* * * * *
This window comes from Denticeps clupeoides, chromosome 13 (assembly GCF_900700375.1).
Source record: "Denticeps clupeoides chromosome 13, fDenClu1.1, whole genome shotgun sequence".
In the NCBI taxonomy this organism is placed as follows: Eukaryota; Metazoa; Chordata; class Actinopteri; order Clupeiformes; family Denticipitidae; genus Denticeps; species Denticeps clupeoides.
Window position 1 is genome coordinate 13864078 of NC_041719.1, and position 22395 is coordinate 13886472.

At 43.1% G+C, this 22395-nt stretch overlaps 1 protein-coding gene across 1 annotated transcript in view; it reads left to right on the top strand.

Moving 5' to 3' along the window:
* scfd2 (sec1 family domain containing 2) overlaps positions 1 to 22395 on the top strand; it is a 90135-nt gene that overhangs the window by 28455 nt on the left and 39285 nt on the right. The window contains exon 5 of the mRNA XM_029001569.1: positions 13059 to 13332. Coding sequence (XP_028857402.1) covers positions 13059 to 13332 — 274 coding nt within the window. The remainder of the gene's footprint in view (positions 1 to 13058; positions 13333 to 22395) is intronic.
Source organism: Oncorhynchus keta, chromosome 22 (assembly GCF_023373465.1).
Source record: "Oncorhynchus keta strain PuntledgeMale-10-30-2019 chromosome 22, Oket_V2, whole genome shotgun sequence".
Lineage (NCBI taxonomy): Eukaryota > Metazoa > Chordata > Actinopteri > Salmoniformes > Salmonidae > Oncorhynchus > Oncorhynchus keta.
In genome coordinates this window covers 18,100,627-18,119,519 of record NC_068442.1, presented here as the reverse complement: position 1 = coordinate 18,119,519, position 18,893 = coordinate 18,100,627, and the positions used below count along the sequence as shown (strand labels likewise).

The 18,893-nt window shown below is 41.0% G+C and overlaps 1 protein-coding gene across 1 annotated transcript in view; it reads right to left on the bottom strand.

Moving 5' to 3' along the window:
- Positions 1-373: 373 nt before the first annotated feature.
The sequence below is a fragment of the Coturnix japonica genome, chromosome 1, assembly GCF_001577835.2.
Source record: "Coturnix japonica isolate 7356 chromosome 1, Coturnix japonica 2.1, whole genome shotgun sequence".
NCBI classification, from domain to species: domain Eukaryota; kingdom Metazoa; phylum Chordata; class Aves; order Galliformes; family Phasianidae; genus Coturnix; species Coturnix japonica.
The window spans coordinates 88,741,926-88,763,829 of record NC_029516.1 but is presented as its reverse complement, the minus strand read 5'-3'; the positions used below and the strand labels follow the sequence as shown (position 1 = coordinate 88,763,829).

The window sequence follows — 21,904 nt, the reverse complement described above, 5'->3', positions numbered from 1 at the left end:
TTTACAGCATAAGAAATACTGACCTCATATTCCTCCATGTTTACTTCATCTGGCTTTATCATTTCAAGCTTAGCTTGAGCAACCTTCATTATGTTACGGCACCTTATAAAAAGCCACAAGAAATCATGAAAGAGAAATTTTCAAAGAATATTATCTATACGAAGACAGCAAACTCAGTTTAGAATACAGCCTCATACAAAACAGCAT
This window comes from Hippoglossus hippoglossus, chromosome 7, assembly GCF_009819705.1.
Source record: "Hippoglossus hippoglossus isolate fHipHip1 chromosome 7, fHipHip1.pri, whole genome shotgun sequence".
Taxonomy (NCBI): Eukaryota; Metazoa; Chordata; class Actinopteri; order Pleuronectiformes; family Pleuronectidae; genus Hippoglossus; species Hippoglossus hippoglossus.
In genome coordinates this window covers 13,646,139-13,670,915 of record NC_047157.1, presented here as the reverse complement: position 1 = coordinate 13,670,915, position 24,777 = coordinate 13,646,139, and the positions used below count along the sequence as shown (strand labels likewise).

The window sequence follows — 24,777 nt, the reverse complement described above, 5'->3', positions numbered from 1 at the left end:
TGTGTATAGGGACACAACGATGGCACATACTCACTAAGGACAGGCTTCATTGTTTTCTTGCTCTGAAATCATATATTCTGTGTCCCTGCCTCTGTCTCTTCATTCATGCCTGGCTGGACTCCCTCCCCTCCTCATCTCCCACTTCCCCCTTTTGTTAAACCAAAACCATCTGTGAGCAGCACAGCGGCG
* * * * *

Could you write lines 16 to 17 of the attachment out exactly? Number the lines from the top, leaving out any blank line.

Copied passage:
Source record: "Coturnix japonica isolate 7356 chromosome 1, Coturnix japonica 2.1, whole genome shotgun sequence".
NCBI classification, from domain to species: domain Eukaryota; kingdom Metazoa; phylum Chordata; class Aves; order Galliformes; family Phasianidae; genus Coturnix; species Coturnix japonica.